The Ladybird Books Story

Are you sitting comfortably? Then we’ll begin. Ladybird books traces its origins to 1867,
when Henry Wills opened a bookshop in Loughborough in Leicestershire. Within a decade he progressed to printing
and publishing guidebooks and street directories. He was joined by William Hepworth in 1904,
and the company traded as Wills & Hepworth. By 1914, Wills & Hepworth had published their
first children’s books, under the Ladybird imprint. From the beginning, the company was identified
by a ladybird logo, at first with open wings, but eventually changed to the more familiar
closed-wing ladybird in the late 1950s. The ladybird logo has since undergone several
redesigns, the latest of which was launched in 2006. The pocket-sized hardback Ladybird measured
roughly 4½” x 7″ (11.5cm x 18cm). Early books used a standard 56-page format,
chosen because a complete book could be printed on one large standard sheet of paper, a quad
crown, 40 inches by 30 inches, which was then folded and cut to size without waste paper. It was an economical way of producing books,
enabling the books to be retailed at a low price which, for almost thirty years, remained
at two shillings and sixpence (12.5p). The first book in the line, Bunnikin’s Picnic
Party: a story in verse for children with illustrations in colour, was produced in 1940. The book featured stories in verse, accompanied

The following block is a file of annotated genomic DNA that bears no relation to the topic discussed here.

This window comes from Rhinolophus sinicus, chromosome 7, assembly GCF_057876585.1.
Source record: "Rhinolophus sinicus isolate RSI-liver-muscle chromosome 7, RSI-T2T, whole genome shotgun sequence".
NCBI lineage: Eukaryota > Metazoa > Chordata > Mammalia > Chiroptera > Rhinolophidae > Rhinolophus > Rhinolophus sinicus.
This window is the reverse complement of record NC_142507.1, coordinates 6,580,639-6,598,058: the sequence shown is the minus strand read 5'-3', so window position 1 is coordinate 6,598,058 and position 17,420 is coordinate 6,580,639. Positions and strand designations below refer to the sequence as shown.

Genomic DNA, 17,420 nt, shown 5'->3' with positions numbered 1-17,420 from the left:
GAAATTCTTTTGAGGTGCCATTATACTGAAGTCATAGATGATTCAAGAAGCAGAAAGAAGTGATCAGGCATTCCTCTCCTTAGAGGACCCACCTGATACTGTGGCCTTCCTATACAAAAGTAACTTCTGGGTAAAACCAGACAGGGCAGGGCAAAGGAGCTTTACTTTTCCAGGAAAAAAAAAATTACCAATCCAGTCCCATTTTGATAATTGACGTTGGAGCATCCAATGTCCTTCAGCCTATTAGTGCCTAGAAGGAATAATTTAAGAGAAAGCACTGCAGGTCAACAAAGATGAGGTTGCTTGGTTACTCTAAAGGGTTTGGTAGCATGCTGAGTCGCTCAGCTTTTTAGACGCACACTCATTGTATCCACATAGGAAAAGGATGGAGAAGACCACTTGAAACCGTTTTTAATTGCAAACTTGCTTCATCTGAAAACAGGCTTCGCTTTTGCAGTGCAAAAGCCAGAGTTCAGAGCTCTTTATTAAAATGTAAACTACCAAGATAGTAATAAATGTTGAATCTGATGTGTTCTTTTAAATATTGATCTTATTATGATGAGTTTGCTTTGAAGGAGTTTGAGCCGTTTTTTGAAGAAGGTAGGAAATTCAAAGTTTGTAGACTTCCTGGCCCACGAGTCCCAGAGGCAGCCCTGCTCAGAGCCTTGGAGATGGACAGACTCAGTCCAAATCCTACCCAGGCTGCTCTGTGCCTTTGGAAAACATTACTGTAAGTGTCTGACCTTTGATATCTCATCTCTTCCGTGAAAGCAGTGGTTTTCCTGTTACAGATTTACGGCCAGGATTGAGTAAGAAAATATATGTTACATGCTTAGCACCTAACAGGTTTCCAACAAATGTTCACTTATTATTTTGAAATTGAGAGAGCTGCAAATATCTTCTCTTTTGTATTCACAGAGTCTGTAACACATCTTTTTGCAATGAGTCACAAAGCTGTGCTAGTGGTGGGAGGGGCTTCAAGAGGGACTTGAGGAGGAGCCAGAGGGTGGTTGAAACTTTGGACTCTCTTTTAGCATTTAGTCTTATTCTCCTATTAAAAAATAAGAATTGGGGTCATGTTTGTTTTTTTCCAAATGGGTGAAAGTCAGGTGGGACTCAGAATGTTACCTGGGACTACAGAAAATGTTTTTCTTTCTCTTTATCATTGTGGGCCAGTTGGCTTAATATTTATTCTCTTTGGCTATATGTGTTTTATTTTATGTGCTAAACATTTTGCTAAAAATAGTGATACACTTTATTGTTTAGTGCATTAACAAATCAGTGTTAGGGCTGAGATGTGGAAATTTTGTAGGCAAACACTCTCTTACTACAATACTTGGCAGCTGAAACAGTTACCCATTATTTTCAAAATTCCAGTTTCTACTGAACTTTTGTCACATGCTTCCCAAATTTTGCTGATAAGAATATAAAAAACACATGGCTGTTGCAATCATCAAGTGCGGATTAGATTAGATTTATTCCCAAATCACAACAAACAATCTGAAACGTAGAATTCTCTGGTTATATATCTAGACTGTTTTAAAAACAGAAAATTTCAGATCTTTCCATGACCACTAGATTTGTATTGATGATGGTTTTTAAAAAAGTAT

by full-colour illustrations. The appeal of Bunnikin, Downy Duckling and other
animal characters made the book an instant success. Later series included nature books and a host
of non-fiction books, including hobbies and interests, history and travel. Wills & Hepworth began trading as Ladybird
Books in 1971 as a direct result of the brand recognition that their imprint had achieved
in Britain. In the 1960s and 1970s the company’s Key Words
Reading Scheme (launched in 1964) was heavily used by British primary schools, using a reduced
vocabulary to help children learn to read. Thousands of children, myself included, grew
up on the “Peter and Jane” books. This series of 36 small-format hardback books
presented stereotyped models of British family life – the innocence of Peter and Jane at
play, Mum the housewife, and Dad the breadwinner. In the 1960s, Ladybird produced the Learnabout
series of non-fiction (informational) books, some of which were used by adults as well
as children. An independent company for much of its life,
Ladybird Books became part of the Pearson Group in 1972. However, falling demand in the late 1990s
led Pearson to fully merge Ladybird into its Penguin Books subsidiary in 1998, joining
other established names in British children’s books such as Puffin Books, Dorling Kindersley,
and Frederick Warne. The Ladybird offices and printing factory
in Loughborough closed the same year, and much of the company’s archive of historic
artwork was transferred to public collections. In 2014, Ladybird signed up to the Let Books
Be Books campaign and announced that it was “committed” to avoiding labelling books as
“for girls” or “for boys” and would be removing such gender labelling in reprinted copies. The publisher added: “Out of literally hundreds
of titles currently in print, we actually only have six titles with this kind of titling”. Its parent company, Penguin Random House followed
suit. In 2015, it was announced that Ladybird books